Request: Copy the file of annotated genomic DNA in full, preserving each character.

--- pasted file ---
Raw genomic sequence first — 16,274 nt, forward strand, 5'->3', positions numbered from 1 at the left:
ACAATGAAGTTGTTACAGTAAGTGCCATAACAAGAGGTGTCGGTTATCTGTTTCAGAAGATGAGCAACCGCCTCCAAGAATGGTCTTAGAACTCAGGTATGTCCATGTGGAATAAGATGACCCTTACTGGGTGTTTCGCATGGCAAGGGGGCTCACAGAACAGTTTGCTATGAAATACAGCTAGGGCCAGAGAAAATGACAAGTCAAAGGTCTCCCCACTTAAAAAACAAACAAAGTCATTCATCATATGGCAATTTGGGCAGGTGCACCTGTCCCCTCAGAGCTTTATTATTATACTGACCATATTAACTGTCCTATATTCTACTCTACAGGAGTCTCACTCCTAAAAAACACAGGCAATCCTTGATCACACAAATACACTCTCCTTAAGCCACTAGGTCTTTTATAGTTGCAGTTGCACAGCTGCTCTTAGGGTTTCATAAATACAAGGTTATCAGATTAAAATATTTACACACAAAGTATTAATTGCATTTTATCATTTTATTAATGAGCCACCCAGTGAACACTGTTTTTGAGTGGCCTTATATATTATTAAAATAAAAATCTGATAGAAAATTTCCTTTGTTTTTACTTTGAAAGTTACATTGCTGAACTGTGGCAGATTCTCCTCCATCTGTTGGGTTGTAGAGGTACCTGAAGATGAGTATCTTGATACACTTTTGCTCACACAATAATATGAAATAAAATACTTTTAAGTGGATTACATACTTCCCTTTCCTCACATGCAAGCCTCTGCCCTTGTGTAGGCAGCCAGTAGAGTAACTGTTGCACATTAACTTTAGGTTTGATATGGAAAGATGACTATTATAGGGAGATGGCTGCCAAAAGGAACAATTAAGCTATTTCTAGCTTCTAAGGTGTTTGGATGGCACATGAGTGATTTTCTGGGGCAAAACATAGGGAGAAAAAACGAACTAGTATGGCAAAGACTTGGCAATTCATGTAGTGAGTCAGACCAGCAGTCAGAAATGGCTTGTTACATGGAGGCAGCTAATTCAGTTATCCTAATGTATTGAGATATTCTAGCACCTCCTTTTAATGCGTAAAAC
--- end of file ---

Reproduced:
Raw genomic sequence first — 16,274 nt, forward strand, 5'->3', positions numbered from 1 at the left:
ACAATGAAGTTGTTACAGTAAGTGCCATAACAAGAGGTGTCGGTTATCTGTTTCAGAAGATGAGCAACCGCCTCCAAGAATGGTCTTAGAACTCAGGTATGTCCATGTGGAATAAGATGACCCTTACTGGGTGTTTCGCATGGCAAGGGGGCTCACAGAACAGTTTGCTATGAAATACAGCTAGGGCCAGAGAAAATGACAAGTCAAAGGTCTCCCCACTTAAAAAACAAACAAAGTCATTCATCATATGGCAATTTGGGCAGGTGCACCTGTCCCCTCAGAGCTTTATTATTATACTGACCATATTAACTGTCCTATATTCTACTCTACAGGAGTCTCACTCCTAAAAAACACAGGCAATCCTTGATCACACAAATACACTCTCCTTAAGCCACTAGGTCTTTTATAGTTGCAGTTGCACAGCTGCTCTTAGGGTTTCATAAATACAAGGTTATCAGATTAAAATATTTACACACAAAGTATTAATTGCATTTTATCATTTTATTAATGAGCCACCCAGTGAACACTGTTTTTGAGTGGCCTTATATATTATTAAAATAAAAATCTGATAGAAAATTTCCTTTGTTTTTACTTTGAAAGTTACATTGCTGAACTGTGGCAGATTCTCCTCCATCTGTTGGGTTGTAGAGGTACCTGAAGATGAGTATCTTGATACACTTTTGCTCACACAATAATATGAAATAAAATACTTTTAAGTGGATTACATACTTCCCTTTCCTCACATGCAAGCCTCTGCCCTTGTGTAGGCAGCCAGTAGAGTAACTGTTGCACATTAACTTTAGGTTTGATATGGAAAGATGACTATTATAGGGAGATGGCTGCCAAAAGGAACAATTAAGCTATTTCTAGCTTCTAAGGTGTTTGGATGGCACATGAGTGATTTTCTGGGGCAAAACATAGGGAGAAAAAACGAACTAGTATGGCAAAGACTTGGCAATTCATGTAGTGAGTCAGACCAGCAGTCAGAAATGGCTTGTTACATGGAGGCAGCTAATTCAGTTATCCTAATGTATTGAGATATTCTAGCACCTCCTTTTAATGCGTAAAAC